Good to see Phil Jackson at the Lakers’ open practice Tuesday at Staples Center. He pronounced himself pain-free coming off the court, which was something he hasn’t been able to say much in the last two to three years.
The radiating pain caused by his arthritic hip is gone, but Jackson said he isn’t ready to make the bus ride to Anaheim for Thursday’s exhibition game.
The Lakers’ schedule is loaded with home games early but even the shortest trips clearly are going to take a toll on Jackson. After the Lakers play opening night, he has to get to the airport, get on a plane, fly to Oakland and get on a bus to the team hotel.
If you can’t sit through a drive to Anaheim, that first trip is going to feel like a cross-country flight in a middle seat.
By the way, Jackson said he hoped to start walking without a cane next week. It was amusing to see him use it Tuesday to pull a ball over to his seat and flip it up to one of the Lakers’ players.
* * *
The Lakers have put up “Lights Out” billboards across town and have installed a special lighting system for the season opener. It’s going to be similar to what the NBA uses for its All-Star Game, when the seating bowl is dark and the extra lights turn the court into a stage.
So far, the plan is for the Lakers to use the special lights only for the first game and see what the response is.
* * *
Kobe Bryant was handed a microphone at the end of the Lakers’ practice and offered a couple of insights into his life away from basketball. He said his older daughter, Natalia, is a soccer player, not a basketball player. His youngest daughter, Gianna, born in May, sleeps through the night, which Bryant said was like winning the lottery.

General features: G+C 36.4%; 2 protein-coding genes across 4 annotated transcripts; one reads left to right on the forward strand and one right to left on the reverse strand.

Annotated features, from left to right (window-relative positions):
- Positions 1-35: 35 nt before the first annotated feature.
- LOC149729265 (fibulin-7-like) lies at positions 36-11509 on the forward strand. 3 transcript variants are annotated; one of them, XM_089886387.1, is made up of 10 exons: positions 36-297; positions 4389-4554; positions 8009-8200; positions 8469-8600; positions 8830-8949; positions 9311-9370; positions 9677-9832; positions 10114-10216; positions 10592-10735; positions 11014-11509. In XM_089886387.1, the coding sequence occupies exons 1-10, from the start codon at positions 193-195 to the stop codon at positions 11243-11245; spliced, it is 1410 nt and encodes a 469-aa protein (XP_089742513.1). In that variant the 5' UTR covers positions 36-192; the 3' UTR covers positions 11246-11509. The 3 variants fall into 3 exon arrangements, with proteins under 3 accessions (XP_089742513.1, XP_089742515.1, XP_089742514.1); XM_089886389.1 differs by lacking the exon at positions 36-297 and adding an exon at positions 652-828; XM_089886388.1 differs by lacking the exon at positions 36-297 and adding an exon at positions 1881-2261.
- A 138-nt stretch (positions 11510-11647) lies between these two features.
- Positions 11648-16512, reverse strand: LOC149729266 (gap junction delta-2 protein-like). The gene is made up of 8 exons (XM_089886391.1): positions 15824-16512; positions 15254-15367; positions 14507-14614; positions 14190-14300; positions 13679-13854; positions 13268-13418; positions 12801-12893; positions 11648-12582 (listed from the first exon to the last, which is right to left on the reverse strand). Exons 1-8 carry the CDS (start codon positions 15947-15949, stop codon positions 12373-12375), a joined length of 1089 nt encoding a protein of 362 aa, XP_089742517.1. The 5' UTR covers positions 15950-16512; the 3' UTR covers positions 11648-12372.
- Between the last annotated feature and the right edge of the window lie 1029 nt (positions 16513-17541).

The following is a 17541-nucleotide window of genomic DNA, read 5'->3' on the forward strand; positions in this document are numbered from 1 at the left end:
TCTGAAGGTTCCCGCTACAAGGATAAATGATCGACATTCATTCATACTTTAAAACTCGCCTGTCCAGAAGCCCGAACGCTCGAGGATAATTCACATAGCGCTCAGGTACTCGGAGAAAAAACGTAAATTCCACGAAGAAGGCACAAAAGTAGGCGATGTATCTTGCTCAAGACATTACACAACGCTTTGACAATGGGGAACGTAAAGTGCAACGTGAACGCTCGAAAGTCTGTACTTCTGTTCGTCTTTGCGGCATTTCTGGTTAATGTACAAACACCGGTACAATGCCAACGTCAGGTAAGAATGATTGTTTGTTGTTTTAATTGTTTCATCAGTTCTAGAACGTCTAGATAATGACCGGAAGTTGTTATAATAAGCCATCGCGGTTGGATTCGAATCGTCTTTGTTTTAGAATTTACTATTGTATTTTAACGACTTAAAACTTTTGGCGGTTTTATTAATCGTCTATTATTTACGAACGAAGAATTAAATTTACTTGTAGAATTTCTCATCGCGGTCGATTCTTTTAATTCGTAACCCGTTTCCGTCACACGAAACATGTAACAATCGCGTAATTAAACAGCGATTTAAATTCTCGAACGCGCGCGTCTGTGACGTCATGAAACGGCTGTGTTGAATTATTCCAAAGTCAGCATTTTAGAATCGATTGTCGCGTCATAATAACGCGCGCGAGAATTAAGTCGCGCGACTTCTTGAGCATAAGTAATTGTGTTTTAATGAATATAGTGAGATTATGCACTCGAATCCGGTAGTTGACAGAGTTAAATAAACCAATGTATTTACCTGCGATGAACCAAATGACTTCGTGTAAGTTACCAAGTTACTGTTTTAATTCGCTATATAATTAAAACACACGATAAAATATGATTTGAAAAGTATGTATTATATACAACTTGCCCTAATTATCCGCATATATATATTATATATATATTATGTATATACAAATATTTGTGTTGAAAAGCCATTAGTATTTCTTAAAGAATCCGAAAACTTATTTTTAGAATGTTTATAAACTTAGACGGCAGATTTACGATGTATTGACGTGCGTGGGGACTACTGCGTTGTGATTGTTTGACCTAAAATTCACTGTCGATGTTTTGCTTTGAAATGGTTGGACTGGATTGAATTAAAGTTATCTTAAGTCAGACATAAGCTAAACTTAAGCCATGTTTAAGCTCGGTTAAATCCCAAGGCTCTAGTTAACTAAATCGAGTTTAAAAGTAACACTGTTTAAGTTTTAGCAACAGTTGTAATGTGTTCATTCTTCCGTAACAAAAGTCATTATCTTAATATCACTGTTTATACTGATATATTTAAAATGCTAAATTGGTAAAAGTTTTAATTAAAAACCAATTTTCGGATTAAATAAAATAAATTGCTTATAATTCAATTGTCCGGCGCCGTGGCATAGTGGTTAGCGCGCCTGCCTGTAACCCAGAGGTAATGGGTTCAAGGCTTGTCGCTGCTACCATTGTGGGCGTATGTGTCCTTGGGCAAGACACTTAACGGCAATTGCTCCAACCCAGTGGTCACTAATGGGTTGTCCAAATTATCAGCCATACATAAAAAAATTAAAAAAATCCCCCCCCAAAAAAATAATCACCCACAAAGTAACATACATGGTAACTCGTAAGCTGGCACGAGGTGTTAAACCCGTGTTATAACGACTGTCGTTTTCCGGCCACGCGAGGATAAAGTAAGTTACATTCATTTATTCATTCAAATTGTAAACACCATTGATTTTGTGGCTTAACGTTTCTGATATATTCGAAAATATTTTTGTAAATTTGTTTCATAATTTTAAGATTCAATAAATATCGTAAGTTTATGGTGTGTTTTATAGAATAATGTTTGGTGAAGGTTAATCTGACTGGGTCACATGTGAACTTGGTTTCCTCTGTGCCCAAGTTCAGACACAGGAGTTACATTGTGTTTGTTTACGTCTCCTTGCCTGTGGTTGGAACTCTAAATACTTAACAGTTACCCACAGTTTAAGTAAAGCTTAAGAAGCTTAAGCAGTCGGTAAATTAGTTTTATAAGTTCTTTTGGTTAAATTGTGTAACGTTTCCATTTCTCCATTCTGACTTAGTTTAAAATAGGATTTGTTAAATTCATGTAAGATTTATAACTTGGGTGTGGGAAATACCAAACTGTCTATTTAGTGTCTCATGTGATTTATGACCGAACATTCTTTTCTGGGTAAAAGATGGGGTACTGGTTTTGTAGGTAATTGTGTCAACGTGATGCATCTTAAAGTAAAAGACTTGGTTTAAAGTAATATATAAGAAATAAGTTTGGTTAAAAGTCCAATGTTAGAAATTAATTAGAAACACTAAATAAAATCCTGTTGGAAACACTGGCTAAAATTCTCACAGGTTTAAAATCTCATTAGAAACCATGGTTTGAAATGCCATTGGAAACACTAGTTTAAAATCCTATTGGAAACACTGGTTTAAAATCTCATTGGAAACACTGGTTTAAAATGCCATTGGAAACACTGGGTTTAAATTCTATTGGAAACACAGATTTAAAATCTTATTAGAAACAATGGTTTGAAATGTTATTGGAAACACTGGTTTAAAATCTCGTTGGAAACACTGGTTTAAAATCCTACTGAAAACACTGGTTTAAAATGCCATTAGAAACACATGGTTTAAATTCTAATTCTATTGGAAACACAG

Assistant coach Brian Shaw also said that the Lakers coaches debated putting Bryant back in for the fourth quarter of the December game in which he scored 62 points against Dallas. They wanted to give him a shot at 70, but Bryant said he would have the chance again. Sure enough, a month later, he scored 81 against Toronto.
Here’s the report from Tuesday’s practice:
By Ross Siler
They sat together on the bench at the end of Tuesdays open practice for season-ticket holders at Staples Center. Phil Jackson kept one hand on an aluminum cane while Kobe Bryant propped up his right leg with two ice bags wrapped around his knee.
Such was the picture of the Lakers two leaders with a week to go until opening night.
Jackson was back in public view for the first time since undergoing hip-replacement surgery Oct. 3. He said the plan is still to coach in the season opener against Phoenix, although he wont make the trip to Anaheim for Thursdays exhibition game.
In other news, Jackson still cant drive, but he is sleeping better. He questioned whether his voice has become an “entity in his players ears and said he has been bothered by the Lakers turnover propensity and free-throw shooting woes in the preseason.
One other thing: Jackson is without a doubt concerned about the condition of Bryants knee. Even if Jackson is back for the opener, Bryant might not be.